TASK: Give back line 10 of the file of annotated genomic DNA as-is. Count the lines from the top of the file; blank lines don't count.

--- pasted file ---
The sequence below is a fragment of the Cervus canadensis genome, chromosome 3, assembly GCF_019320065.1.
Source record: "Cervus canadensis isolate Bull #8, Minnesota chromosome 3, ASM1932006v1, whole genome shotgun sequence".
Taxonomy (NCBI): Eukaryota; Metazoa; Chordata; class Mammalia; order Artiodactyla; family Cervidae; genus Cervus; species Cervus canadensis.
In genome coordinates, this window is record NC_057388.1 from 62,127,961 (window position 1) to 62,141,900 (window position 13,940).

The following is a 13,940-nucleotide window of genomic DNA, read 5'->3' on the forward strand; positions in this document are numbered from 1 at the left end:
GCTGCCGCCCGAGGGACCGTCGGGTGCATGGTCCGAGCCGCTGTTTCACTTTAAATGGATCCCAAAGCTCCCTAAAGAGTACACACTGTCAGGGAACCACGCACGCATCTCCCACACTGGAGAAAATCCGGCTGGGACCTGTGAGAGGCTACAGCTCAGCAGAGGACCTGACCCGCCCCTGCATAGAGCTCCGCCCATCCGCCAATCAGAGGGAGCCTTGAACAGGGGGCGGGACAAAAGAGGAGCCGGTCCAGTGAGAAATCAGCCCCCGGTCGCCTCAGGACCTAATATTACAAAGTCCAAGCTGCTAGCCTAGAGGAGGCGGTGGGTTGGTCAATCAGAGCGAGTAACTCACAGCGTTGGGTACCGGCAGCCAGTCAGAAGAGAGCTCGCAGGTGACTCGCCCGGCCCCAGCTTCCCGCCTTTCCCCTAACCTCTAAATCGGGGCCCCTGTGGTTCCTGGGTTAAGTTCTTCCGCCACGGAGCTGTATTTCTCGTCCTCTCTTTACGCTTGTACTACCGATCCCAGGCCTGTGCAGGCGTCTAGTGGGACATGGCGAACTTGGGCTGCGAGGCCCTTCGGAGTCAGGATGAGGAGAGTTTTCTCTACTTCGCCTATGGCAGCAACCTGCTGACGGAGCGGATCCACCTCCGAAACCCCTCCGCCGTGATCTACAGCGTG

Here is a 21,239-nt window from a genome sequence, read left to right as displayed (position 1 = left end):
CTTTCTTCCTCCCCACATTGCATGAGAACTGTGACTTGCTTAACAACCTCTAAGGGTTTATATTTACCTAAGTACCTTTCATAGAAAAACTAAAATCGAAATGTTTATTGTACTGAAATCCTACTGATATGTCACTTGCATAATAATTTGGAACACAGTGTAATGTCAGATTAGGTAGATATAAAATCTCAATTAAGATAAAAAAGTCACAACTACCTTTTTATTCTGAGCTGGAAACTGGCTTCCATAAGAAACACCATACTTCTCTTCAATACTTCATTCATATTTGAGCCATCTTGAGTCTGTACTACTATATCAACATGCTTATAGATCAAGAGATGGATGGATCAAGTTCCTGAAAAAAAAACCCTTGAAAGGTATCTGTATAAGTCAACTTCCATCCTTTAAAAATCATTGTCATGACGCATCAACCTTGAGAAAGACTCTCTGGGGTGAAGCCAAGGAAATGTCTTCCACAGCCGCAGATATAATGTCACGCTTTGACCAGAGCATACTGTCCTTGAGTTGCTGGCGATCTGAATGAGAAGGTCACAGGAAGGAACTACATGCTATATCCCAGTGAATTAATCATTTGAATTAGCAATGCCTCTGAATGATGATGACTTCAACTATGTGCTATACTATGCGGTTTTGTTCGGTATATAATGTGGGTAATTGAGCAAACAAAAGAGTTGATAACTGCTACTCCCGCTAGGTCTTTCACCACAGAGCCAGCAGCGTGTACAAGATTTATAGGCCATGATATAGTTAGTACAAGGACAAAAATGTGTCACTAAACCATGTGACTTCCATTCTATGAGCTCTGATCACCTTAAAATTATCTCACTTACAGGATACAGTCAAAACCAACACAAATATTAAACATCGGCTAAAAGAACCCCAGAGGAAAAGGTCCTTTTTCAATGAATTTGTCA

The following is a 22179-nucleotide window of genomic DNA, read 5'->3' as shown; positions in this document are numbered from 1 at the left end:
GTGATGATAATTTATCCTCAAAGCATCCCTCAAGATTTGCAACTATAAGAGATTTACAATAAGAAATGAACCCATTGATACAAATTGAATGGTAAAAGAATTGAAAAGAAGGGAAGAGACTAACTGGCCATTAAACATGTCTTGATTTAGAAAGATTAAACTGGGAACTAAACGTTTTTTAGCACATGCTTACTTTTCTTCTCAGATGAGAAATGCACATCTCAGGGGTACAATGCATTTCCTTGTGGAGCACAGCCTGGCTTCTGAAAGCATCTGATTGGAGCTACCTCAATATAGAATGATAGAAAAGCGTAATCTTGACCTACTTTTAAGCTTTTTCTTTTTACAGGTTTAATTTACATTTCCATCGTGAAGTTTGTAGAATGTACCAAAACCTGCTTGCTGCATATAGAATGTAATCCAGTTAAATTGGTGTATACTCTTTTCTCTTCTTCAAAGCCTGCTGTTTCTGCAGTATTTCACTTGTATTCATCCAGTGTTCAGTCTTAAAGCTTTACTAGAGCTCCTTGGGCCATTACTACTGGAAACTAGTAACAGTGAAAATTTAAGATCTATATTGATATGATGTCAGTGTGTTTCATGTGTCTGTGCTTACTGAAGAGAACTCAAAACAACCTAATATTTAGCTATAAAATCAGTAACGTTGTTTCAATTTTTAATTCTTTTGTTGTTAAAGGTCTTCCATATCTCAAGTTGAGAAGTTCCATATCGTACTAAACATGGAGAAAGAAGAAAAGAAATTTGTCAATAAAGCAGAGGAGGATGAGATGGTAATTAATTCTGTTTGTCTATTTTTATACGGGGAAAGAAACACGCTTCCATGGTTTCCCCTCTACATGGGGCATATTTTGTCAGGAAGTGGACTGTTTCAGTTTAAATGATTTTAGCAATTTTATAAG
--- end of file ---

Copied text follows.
GTGATGATAATTTATCCTCAAAGCATCCCTCAAGATTTGCAACTATAAGAGATTTACAATAAGAAATGAACCCATTGATACAAATTGAATGGTAAAAGAATTGAAAAGAAGGGAAGAGACTAACTGGCCATTAAACATGTCTTGATTTAGAAAGATTAAACTGGGAACTAAACGTTTTTTAGCACATGCTTACTTTTCTTCTCAGATGAGAAATGCACATCTCAGGGGTACAATGCATTTCCTTGTGGAGCACAGCCTGGCTTCTGAAAGCATCTGATTGGAGCTACCTCAATATAGAATGATAGAAAAGCGTAATCTTGACCTACTTTTAAGCTTTTTCTTTTTACAGGTTTAATTTACATTTCCATCGTGAAGTTTGTAGAATGTACCAAAACCTGCTTGCTGCATATAGAATGTAATCCAGTTAAATTGGTGTATACTCTTTTCTCTTCTTCAAAGCCTGCTGTTTCTGCAGTATTTCACTTGTATTCATCCAGTGTTCAGTCTTAAAGCTTTACTAGAGCTCCTTGGGCCATTACTACTGGAAACTAGTAACAGTGAAAATTTAAGATCTATATTGATATGATGTCAGTGTGTTTCATGTGTCTGTGCTTACTGAAGAGAACTCAAAACAACCTAATATTTAGCTATAAAATCAGTAACGTTGTTTCAATTTTTAATTCTTTTGTTGTTAAAGGTCTTCCATATCTCAAGTTGAGAAGTTCCATATCGTACTAAACATGGAGAAAGAAGAAAAGAAATTTGTCAATAAAGCAGAGGAGGATGAGATGGTAATTAATTCTGTTTGTCTATTTTTATACGGGGAAAGAAACACGCTTCCATGGTTTCCCCTCTACATGGGGCATATTTTGTCAGGAAGTGGACTGTTTCAGTTTAAATGATTTTAGCAATTTTATAAG